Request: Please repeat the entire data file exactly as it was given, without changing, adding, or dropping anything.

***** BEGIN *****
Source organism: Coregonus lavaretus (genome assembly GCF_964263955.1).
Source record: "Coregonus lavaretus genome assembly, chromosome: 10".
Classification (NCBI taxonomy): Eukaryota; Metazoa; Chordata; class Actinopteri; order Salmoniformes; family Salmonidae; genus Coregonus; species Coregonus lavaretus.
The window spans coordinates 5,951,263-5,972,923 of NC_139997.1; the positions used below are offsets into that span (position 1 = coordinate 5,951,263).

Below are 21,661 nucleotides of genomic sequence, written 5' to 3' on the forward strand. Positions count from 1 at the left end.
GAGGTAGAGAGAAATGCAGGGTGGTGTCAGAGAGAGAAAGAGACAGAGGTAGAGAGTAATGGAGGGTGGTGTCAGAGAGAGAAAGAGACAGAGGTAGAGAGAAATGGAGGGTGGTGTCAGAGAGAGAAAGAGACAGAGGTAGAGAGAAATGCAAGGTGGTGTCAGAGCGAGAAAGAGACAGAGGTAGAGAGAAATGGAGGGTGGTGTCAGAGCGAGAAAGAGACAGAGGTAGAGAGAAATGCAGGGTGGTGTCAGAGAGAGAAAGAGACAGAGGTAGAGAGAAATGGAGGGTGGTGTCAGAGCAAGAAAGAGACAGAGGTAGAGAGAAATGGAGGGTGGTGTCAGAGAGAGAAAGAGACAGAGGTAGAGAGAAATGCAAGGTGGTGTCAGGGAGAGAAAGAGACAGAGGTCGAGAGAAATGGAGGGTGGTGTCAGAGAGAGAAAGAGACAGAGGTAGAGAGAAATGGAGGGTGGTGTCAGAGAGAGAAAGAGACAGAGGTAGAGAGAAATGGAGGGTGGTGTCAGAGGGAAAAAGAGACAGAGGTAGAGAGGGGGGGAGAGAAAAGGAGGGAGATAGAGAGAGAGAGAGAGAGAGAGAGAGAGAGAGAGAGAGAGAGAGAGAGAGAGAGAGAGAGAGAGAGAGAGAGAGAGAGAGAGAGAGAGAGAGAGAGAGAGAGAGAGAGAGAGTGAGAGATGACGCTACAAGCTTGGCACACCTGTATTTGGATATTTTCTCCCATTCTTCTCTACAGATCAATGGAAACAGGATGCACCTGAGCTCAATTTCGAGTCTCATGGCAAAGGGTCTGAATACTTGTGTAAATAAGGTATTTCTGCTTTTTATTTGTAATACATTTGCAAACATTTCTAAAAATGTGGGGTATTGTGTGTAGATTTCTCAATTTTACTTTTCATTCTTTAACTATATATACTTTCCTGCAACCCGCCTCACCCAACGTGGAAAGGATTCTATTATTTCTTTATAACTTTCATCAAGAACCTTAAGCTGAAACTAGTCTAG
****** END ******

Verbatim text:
Source organism: Coregonus lavaretus (genome assembly GCF_964263955.1).
Source record: "Coregonus lavaretus genome assembly, chromosome: 10".
Classification (NCBI taxonomy): Eukaryota; Metazoa; Chordata; class Actinopteri; order Salmoniformes; family Salmonidae; genus Coregonus; species Coregonus lavaretus.
The window spans coordinates 5,951,263-5,972,923 of NC_139997.1; the positions used below are offsets into that span (position 1 = coordinate 5,951,263).

Below are 21,661 nucleotides of genomic sequence, written 5' to 3' on the forward strand. Positions count from 1 at the left end.
GAGGTAGAGAGAAATGCAGGGTGGTGTCAGAGAGAGAAAGAGACAGAGGTAGAGAGTAATGGAGGGTGGTGTCAGAGAGAGAAAGAGACAGAGGTAGAGAGAAATGGAGGGTGGTGTCAGAGAGAGAAAGAGACAGAGGTAGAGAGAAATGCAAGGTGGTGTCAGAGCGAGAAAGAGACAGAGGTAGAGAGAAATGGAGGGTGGTGTCAGAGCGAGAAAGAGACAGAGGTAGAGAGAAATGCAGGGTGGTGTCAGAGAGAGAAAGAGACAGAGGTAGAGAGAAATGGAGGGTGGTGTCAGAGCAAGAAAGAGACAGAGGTAGAGAGAAATGGAGGGTGGTGTCAGAGAGAGAAAGAGACAGAGGTAGAGAGAAATGCAAGGTGGTGTCAGGGAGAGAAAGAGACAGAGGTCGAGAGAAATGGAGGGTGGTGTCAGAGAGAGAAAGAGACAGAGGTAGAGAGAAATGGAGGGTGGTGTCAGAGAGAGAAAGAGACAGAGGTAGAGAGAAATGGAGGGTGGTGTCAGAGGGAAAAAGAGACAGAGGTAGAGAGGGGGGGAGAGAAAAGGAGGGAGATAGAGAGAGAGAGAGAGAGAGAGAGAGAGAGAGAGAGAGAGAGAGAGAGAGAGAGAGAGAGAGAGAGAGAGAGAGAGAGAGAGAGAGAGAGAGAGAGAGAGAGAGAGAGAGAGTGAGAGATGACGCTACAAGCTTGGCACACCTGTATTTGGATATTTTCTCCCATTCTTCTCTACAGATCAATGGAAACAGGATGCACCTGAGCTCAATTTCGAGTCTCATGGCAAAGGGTCTGAATACTTGTGTAAATAAGGTATTTCTGCTTTTTATTTGTAATACATTTGCAAACATTTCTAAAAATGTGGGGTATTGTGTGTAGATTTCTCAATTTTACTTTTCATTCTTTAACTATATATACTTTCCTGCAACCCGCCTCACCCAACGTGGAAAGGATTCTATTATTTCTTTATAACTTTCATCAAGAACCTTAAGCTGAAACTAGTCTAG